Some of the earliest specimens of this occur in St. Augustine's psalm against the Donatists, and in the hymn addressed by Pope Damascus to St. Agatha. The great Christian poets of the age of Augustine were Paulinus and Prudentius. The former of these two repudiated the influence of the Pagan muses, and dropped Venus, Juno, and the other deities, substituting in their place the illustrious personages of Scripture. The latter boldly attacked thc idolatrous practices and corrupt manners of the time, and became preëminently the poet of the Christians. Venantius Fortunatus, who flourished in the sixth century, was another of those Christian poets who laid the foundation of the noble Latin hymns of the middle ages, the productions of Adam of St. Victor Pistor, Peter the Venerable, Alanus, Hildebert, Manburn, St. Bernard, Bonaventura, Bede, Alard, Abelard, Bable, Thomasà-Kempis, Bernard of Clugny, and others. Mr. French has given an admirable selection of these in his Sacred Latin Poetry ; some of them almost equal in beauty and sublimity to the well known Dies Irae and Stabat Mater. In short the range of the early literature of the Christian Church is vast and varied, full of instruction and of the noblest sentiments of piety and humanity.

Art. III.-1. The Works of Robert Burns, with an Account of his

· Life and a Criticism on his Writings. London. 2. The Life of Robert Burns. By J. G. LOCKHART, Edinburgh.

The most striking characteristic of genius is what seems its daring; it is ever marking out new paths and discovering countries whose existence was previously unthought of, or denied. It is continually undertaking Argonautic expeditions in search of the golden fleece of perfection, and though its ultimate object be not attained, it constantly gives new impulses to the spirit of enterprise in exploring unknown regions of truth. If the possessor of genius should ask, “Do we move ourselves, or are we moved by an unseen hand at a game ?” the answer would doubtless be a repetition of the latter clause of the proposition. Genius is itself an impelling. power which possesses the individual as Apollo inspired the Sibyl :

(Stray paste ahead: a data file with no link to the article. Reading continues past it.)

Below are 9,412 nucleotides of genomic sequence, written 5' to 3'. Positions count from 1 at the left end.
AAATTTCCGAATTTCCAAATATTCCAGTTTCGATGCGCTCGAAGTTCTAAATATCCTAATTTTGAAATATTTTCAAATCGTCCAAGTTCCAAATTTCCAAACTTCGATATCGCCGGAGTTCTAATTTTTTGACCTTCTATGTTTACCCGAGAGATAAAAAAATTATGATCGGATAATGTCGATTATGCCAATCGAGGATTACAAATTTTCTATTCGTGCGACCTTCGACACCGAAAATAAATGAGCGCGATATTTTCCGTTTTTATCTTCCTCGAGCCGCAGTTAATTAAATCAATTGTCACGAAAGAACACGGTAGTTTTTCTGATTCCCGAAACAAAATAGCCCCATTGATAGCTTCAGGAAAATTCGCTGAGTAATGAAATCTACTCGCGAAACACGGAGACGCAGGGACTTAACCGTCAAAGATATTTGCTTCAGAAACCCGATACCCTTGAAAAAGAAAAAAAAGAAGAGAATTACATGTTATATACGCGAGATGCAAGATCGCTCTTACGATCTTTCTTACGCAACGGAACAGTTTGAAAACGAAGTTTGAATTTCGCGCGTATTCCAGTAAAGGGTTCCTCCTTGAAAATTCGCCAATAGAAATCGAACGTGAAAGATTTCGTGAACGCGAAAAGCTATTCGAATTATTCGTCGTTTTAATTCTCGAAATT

“Struggling in vain, impatient of her load,
And laboring underneath the pond'rous god,
The more she strove to shake him from her breast,
With more and far superior force he press'd ;
Commands his entrance, and without control,
Usurps her organs, and inspires her soul."

The person designated to be the mouth-piece of the oracle may, like the prophet Jonah, flee to Tarshish to avoid doing his work, yet everywhere his destiny pursues him, and sooner or later he is forced, cheerfully or reluctantly, to speak the word, or to do the deed assigned to him for his task in this life.